The geomorphological history of the River Trent, UK, is documented from historical (documentary and cartographic) information to establish the character of the river along a 60-km reach in the seventeenth and eighteenth centuries, prior to intensive regulation. Using aerial photography, 28 former channels, as well as a number of growth bends characterized by scroll meandering, could be identified. However, many of these features date from the early medieval period and some reaches are shown to have had an extremely stable history, with the river experiencing little or no planform change since at least enclosure times. Along the 60-km reach examined, 21 per cent of the length could be classed as being stable over the 400-year period. Unstable reaches were associated with tributary confluences of the Dove, Derwent and Soar. While 79 per cent of the reach showed some evidence of channel mobility and reworking of floodplain sediments, in most reaches lateral mobility was restricted to a narrow (< 200 m) corridor. It is recommended that:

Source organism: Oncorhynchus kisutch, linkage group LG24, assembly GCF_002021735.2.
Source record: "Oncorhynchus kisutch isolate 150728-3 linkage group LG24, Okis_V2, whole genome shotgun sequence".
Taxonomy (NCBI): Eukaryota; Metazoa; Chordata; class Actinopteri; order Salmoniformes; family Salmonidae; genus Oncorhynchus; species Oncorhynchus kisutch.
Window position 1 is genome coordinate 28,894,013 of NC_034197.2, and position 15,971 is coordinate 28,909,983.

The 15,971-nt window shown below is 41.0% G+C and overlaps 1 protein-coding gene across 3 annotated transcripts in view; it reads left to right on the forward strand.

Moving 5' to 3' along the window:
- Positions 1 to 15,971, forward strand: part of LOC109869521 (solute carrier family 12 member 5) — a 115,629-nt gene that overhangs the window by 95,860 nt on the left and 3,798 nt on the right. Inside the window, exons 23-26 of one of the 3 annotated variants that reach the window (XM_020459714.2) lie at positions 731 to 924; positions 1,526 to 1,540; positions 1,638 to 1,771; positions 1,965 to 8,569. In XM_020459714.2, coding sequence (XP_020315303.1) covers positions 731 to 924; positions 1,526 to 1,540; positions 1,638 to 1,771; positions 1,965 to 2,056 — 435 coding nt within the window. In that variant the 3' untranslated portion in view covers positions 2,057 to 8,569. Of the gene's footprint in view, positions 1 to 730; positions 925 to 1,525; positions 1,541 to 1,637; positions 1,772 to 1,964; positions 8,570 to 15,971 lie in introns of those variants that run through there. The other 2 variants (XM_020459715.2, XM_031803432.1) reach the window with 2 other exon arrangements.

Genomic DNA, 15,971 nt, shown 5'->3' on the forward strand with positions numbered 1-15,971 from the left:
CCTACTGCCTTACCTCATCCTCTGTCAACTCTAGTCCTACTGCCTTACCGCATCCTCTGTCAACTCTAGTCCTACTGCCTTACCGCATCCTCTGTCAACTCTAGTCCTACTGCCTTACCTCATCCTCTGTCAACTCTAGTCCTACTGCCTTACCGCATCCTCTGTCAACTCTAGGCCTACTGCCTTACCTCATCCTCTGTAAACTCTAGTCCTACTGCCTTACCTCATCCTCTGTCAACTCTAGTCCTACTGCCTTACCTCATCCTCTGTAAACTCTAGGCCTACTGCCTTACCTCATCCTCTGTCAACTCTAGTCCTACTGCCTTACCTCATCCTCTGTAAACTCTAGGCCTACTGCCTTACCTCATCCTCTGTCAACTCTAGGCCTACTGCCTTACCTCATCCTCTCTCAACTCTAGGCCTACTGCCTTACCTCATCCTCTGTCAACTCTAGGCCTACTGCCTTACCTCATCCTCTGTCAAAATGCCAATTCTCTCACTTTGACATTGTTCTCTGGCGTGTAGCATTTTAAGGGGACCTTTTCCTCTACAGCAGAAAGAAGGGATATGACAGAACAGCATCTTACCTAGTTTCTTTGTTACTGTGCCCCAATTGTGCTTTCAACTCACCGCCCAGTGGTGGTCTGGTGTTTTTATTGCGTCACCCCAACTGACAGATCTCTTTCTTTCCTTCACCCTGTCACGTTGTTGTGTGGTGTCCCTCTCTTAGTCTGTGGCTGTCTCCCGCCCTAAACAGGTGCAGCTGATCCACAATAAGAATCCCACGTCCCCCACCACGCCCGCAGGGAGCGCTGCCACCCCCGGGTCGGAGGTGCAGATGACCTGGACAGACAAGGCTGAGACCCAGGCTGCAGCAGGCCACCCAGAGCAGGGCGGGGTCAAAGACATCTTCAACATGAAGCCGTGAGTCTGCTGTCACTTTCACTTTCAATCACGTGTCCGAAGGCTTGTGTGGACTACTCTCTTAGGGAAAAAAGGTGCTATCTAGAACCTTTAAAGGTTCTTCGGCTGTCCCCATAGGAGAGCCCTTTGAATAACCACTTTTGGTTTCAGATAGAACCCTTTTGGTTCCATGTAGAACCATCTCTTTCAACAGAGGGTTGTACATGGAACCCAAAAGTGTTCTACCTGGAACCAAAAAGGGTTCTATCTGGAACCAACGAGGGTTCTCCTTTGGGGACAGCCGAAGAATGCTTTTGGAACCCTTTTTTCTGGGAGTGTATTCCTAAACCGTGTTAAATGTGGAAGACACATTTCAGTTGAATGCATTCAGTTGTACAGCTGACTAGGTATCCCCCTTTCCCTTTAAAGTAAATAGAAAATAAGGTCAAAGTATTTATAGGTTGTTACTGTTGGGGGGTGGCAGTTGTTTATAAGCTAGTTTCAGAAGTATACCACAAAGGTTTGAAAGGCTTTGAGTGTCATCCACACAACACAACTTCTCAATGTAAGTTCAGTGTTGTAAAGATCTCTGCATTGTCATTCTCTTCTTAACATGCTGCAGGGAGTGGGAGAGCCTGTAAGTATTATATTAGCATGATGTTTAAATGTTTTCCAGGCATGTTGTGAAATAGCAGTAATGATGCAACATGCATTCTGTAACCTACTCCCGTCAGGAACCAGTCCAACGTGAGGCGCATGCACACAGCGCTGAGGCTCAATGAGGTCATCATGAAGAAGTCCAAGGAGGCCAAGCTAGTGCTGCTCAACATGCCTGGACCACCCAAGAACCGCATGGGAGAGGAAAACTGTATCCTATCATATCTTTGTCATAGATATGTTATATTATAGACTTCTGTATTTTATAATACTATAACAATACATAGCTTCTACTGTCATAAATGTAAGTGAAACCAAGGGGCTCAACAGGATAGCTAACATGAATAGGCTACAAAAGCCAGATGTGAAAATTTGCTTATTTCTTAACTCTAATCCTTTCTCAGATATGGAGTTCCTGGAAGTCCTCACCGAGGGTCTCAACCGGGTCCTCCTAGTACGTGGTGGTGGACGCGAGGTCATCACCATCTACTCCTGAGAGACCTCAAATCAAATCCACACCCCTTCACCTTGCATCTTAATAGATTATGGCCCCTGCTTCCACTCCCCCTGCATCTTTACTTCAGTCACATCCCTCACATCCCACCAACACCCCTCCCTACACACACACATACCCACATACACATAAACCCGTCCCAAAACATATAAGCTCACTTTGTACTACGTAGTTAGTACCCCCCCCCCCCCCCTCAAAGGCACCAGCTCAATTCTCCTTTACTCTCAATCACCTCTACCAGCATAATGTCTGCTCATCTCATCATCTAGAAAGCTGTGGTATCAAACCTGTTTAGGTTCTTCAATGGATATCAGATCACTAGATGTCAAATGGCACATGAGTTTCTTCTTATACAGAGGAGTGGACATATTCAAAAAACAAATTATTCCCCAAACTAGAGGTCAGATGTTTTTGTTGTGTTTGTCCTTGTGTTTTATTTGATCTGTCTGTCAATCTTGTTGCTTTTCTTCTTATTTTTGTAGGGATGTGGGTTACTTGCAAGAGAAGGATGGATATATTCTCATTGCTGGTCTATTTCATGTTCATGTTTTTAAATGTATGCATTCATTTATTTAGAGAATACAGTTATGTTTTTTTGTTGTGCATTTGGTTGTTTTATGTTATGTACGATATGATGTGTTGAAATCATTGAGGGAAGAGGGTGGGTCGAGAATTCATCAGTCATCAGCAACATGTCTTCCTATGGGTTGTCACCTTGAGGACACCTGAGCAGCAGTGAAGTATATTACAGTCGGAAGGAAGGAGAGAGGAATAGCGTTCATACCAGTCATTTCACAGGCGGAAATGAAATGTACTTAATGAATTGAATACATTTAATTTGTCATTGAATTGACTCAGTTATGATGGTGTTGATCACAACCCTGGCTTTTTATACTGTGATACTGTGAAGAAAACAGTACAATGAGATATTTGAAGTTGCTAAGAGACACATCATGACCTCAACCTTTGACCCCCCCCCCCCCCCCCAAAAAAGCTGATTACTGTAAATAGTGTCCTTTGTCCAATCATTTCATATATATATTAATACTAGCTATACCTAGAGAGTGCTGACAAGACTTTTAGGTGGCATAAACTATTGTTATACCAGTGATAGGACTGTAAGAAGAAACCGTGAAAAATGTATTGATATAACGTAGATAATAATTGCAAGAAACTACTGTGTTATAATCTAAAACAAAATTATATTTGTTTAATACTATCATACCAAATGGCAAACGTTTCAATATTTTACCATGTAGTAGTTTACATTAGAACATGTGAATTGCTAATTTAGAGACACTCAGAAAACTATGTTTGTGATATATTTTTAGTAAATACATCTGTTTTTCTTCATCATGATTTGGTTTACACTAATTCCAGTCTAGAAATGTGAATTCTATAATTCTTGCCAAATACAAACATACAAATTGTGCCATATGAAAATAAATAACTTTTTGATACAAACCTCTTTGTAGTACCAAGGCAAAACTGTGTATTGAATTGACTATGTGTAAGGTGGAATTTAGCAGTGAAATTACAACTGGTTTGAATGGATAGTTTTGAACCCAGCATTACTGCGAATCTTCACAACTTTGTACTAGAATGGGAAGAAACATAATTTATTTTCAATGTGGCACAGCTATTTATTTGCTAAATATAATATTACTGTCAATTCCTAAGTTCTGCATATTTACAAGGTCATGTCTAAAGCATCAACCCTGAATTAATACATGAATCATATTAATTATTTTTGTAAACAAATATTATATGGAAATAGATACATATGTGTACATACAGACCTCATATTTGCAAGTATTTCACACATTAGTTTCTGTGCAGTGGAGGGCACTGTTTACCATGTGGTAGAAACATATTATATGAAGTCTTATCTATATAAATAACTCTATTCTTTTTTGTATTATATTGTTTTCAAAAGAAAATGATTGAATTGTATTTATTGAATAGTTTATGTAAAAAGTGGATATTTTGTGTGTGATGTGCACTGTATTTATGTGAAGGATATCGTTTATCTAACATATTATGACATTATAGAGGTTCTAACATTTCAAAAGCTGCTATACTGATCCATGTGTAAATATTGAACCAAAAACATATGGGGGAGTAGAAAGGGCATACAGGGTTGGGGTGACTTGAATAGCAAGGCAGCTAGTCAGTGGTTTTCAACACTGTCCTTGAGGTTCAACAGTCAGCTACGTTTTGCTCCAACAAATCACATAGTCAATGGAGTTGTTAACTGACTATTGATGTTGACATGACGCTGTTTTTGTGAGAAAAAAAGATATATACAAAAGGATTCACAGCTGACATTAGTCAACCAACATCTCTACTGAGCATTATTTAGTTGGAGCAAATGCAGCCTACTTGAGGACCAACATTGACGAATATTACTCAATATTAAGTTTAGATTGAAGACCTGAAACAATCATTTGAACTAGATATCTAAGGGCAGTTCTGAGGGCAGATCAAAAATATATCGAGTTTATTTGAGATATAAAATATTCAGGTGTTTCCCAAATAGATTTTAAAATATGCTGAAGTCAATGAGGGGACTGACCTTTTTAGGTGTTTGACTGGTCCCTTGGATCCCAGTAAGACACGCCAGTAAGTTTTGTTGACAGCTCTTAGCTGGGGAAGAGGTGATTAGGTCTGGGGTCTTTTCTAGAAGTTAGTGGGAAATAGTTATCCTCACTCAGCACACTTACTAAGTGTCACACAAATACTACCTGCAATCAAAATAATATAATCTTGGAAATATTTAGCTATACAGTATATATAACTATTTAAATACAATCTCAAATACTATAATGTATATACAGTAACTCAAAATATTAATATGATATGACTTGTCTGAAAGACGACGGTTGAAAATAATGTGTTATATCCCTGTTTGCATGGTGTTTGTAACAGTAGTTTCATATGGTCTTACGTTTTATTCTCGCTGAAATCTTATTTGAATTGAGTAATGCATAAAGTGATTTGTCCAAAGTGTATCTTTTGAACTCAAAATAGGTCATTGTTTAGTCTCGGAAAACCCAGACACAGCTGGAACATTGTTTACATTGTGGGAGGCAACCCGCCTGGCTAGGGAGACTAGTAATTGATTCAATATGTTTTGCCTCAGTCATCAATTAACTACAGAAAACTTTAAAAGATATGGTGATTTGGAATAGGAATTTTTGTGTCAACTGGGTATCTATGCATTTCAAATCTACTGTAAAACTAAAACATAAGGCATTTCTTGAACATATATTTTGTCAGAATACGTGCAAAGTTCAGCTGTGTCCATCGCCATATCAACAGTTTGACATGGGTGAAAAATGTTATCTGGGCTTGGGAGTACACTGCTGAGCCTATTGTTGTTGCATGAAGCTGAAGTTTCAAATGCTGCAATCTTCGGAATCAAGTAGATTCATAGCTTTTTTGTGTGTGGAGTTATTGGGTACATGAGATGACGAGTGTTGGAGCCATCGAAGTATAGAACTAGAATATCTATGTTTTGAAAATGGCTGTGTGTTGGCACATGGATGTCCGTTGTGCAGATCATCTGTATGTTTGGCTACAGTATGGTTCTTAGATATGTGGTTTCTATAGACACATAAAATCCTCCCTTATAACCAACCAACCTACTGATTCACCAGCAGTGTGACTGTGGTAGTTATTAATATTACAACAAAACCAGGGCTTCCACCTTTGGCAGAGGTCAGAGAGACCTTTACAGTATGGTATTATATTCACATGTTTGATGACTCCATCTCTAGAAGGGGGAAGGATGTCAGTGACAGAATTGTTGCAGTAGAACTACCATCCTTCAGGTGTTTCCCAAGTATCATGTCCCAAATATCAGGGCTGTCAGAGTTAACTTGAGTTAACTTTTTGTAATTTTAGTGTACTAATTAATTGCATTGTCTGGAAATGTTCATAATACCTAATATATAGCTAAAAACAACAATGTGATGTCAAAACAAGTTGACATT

1. (1) channel dynamics and natural vegetation successions should be restored in habitat ‘islands’ at tributary confluences;
(2) the geomorphologically active reaches of the upper sector, together with adjacent floodlands, should be protected;
(3) along the lower sector, floodlands should be expanded, and
(4) throughout the river corridor, specific floodplain features, such as backwaters and woodlands, should be maintained and enhanced, including works to restore connectivity with the main channel and between patches.